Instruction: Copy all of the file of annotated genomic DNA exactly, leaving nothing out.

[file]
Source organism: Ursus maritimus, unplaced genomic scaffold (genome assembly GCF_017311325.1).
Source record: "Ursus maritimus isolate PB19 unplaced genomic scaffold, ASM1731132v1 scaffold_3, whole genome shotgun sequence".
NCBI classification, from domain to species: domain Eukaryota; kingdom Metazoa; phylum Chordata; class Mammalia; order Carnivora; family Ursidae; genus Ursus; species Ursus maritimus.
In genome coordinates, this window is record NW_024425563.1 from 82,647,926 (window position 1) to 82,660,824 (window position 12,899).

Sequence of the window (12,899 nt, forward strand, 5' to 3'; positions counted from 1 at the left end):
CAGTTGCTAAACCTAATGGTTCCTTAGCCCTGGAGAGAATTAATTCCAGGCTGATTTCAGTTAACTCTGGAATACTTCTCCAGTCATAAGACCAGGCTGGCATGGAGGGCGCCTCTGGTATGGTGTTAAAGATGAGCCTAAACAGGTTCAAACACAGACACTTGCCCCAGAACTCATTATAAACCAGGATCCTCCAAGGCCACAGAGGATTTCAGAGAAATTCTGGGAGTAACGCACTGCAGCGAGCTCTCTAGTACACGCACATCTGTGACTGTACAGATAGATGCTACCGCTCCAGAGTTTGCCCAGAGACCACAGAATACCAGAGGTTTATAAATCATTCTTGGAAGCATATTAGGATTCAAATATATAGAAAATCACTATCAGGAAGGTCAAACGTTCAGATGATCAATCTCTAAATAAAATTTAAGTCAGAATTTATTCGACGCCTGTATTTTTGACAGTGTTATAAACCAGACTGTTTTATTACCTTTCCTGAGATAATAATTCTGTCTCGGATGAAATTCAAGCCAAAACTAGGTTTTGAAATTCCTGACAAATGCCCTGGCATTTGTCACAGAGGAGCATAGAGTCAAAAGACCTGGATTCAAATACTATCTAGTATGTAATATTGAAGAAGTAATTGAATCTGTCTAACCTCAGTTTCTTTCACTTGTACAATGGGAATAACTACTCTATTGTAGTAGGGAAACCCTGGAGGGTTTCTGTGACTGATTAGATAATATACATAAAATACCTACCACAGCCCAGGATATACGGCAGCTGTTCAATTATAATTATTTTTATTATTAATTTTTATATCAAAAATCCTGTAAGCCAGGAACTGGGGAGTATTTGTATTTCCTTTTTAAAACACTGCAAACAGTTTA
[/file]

Source organism: Ursus maritimus, unplaced genomic scaffold (genome assembly GCF_017311325.1).
Source record: "Ursus maritimus isolate PB19 unplaced genomic scaffold, ASM1731132v1 scaffold_3, whole genome shotgun sequence".
NCBI classification, from domain to species: domain Eukaryota; kingdom Metazoa; phylum Chordata; class Mammalia; order Carnivora; family Ursidae; genus Ursus; species Ursus maritimus.
In genome coordinates, this window is record NW_024425563.1 from 82,647,926 (window position 1) to 82,660,824 (window position 12,899).

Sequence of the window (12,899 nt, forward strand, 5' to 3'; positions counted from 1 at the left end):
CAGTTGCTAAACCTAATGGTTCCTTAGCCCTGGAGAGAATTAATTCCAGGCTGATTTCAGTTAACTCTGGAATACTTCTCCAGTCATAAGACCAGGCTGGCATGGAGGGCGCCTCTGGTATGGTGTTAAAGATGAGCCTAAACAGGTTCAAACACAGACACTTGCCCCAGAACTCATTATAAACCAGGATCCTCCAAGGCCACAGAGGATTTCAGAGAAATTCTGGGAGTAACGCACTGCAGCGAGCTCTCTAGTACACGCACATCTGTGACTGTACAGATAGATGCTACCGCTCCAGAGTTTGCCCAGAGACCACAGAATACCAGAGGTTTATAAATCATTCTTGGAAGCATATTAGGATTCAAATATATAGAAAATCACTATCAGGAAGGTCAAACGTTCAGATGATCAATCTCTAAATAAAATTTAAGTCAGAATTTATTCGACGCCTGTATTTTTGACAGTGTTATAAACCAGACTGTTTTATTACCTTTCCTGAGATAATAATTCTGTCTCGGATGAAATTCAAGCCAAAACTAGGTTTTGAAATTCCTGACAAATGCCCTGGCATTTGTCACAGAGGAGCATAGAGTCAAAAGACCTGGATTCAAATACTATCTAGTATGTAATATTGAAGAAGTAATTGAATCTGTCTAACCTCAGTTTCTTTCACTTGTACAATGGGAATAACTACTCTATTGTAGTAGGGAAACCCTGGAGGGTTTCTGTGACTGATTAGATAATATACATAAAATACCTACCACAGCCCAGGATATACGGCAGCTGTTCAATTATAATTATTTTTATTATTAATTTTTATATCAAAAATCCTGTAAGCCAGGAACTGGGGAGTATTTGTATTTCCTTTTTAAAACACTGCAAACAGTTTA